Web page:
Somehow we manage to fill our spaces with so many extra things that are hardly, if ever, used. Or even worse, we fill it up with duplicates that seem to start collections of their own… Just incase. The creative potential of every item is so obvious that we feel we just might need it if the opportunity ever arrises. Unfortunately the rate of problem solving opportunities seem to lag way behind the accumulation of more things.
This conundrum brought on other questions for me:

* What if the other one breaks?

We seem to feel obliged to have back-ups. Back-up buckets, jars, toothpastes, blue eyeliner (incase I need it for a dress-up party!) t-shirts and towels (so many towels!). Unless you live somewhere in the wilderness, far from amenities and people, you probably do not need a back-up for every item in your home.
Honestly, though, I have been thankful for my stack of towels when the washing machine overflowed all over my kitchen floor. But I realise that the towels we actually use would have sufficed for the job. And the mop could handle the rest… And it meant fixing the machine and washing the whole stack of just-in-case-towels anyway. So. Maybe the extra towels were still not entirely vital or necessary.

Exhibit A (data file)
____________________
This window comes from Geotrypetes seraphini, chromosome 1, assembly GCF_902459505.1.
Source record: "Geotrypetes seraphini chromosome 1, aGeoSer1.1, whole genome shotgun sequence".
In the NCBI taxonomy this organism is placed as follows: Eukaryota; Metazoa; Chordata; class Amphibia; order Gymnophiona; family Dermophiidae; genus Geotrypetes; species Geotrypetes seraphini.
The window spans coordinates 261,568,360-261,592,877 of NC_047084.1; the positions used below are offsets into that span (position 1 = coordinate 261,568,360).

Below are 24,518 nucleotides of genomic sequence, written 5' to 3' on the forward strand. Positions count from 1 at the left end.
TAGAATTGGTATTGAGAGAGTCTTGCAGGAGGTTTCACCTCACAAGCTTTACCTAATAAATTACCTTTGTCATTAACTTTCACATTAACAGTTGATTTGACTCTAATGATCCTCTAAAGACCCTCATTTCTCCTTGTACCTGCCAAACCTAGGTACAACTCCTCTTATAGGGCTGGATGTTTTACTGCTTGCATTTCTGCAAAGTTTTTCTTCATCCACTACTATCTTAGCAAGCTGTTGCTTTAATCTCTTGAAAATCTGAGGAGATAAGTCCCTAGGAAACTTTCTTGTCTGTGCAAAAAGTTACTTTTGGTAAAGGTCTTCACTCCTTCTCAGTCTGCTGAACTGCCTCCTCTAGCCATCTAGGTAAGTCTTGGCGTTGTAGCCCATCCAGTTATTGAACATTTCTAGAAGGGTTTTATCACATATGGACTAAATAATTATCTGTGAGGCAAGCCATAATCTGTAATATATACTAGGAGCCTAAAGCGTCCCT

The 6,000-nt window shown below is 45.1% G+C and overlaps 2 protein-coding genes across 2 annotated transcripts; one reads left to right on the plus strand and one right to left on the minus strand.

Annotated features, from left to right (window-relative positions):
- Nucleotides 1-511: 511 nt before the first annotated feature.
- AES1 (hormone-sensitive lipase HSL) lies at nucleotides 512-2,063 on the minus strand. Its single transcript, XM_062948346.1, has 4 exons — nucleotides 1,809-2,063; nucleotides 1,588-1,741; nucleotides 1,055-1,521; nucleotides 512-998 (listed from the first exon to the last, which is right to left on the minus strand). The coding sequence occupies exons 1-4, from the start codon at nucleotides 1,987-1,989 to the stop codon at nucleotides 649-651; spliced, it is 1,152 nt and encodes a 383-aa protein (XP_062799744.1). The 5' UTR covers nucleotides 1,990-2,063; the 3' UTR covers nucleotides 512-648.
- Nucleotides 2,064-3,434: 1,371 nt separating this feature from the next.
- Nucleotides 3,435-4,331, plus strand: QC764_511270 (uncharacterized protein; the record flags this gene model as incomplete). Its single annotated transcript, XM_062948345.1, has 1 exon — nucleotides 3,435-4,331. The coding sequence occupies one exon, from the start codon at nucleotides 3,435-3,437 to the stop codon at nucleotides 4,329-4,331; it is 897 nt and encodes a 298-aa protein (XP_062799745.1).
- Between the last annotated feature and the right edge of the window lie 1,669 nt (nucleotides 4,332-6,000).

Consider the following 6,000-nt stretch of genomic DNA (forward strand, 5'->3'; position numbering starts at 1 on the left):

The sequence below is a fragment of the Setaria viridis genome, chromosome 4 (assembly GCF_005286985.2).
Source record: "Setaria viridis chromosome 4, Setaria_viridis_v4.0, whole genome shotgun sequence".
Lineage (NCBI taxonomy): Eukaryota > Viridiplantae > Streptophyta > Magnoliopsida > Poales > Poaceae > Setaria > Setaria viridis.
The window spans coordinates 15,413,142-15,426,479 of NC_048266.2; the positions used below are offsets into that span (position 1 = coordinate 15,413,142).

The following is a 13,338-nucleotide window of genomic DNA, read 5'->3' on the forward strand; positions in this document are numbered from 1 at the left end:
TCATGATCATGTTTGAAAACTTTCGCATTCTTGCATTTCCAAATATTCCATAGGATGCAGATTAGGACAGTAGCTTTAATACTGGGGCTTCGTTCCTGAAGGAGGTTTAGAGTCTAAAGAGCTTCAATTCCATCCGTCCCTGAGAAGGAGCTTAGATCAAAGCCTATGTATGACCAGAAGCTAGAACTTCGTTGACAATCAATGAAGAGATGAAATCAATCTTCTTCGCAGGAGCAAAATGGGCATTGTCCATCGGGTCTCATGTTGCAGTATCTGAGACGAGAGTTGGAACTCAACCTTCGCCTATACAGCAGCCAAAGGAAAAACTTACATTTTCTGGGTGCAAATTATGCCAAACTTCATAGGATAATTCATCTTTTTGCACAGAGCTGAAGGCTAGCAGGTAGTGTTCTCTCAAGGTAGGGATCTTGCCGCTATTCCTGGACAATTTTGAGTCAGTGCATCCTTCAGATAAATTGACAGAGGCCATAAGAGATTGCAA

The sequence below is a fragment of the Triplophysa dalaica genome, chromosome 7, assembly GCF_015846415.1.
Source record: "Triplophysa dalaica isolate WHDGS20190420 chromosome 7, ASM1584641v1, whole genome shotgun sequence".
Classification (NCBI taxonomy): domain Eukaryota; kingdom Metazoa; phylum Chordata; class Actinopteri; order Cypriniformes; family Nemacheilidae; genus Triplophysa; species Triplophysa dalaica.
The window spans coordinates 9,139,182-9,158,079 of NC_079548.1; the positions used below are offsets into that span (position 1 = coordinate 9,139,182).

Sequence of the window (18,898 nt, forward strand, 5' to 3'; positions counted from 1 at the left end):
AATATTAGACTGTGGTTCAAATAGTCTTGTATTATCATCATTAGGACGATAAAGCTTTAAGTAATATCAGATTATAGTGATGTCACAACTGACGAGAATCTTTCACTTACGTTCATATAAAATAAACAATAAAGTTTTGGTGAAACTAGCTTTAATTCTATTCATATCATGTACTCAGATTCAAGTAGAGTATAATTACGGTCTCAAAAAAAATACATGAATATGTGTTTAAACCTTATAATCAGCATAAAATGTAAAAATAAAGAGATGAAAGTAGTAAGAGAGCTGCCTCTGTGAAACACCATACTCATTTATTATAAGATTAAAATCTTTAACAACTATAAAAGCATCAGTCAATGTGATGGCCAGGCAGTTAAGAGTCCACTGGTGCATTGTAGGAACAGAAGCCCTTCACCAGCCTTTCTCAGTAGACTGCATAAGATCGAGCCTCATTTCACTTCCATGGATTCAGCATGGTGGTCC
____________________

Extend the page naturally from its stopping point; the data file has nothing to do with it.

All those extra socks just mean waiting longer for washday and having a bigger job to do when it arrives.

* What if I miss this item when it’s gone?

Many minimalist bloggers mention how they have never missed or regretted donating or selling an item. This is a problem for me because I have regretted giving items away or selling things in the past. Not entirely sure why, though? But I suspect it could have something to do with a person’s mindset at the time. I haven’t regretted anything thus far in my minimising experiment and this may be because my mindset has changed in relation to my possessions.

We tend to assume that our possessions are a part of our identity. They may reflect some things about us. They might make us feel connected and they may even tell stories about our lives. This is not a problem. The problem is when we cling onto things because we think that they are part of us or our history. We confuse sentiment with true expression and value. We are not our stuff and the balance is easily tipped. We let our things start to take the reigns and lead us instead of the other way around. They dictate to us who we are and who we should be. You might decorated your whole house around some sentimental furniture, that you don’t even like anymore, just because they belonged to someone, remind you of something or tell a story of who you once were. The truth is that they are probably holding you back and limiting the “you” that you have become.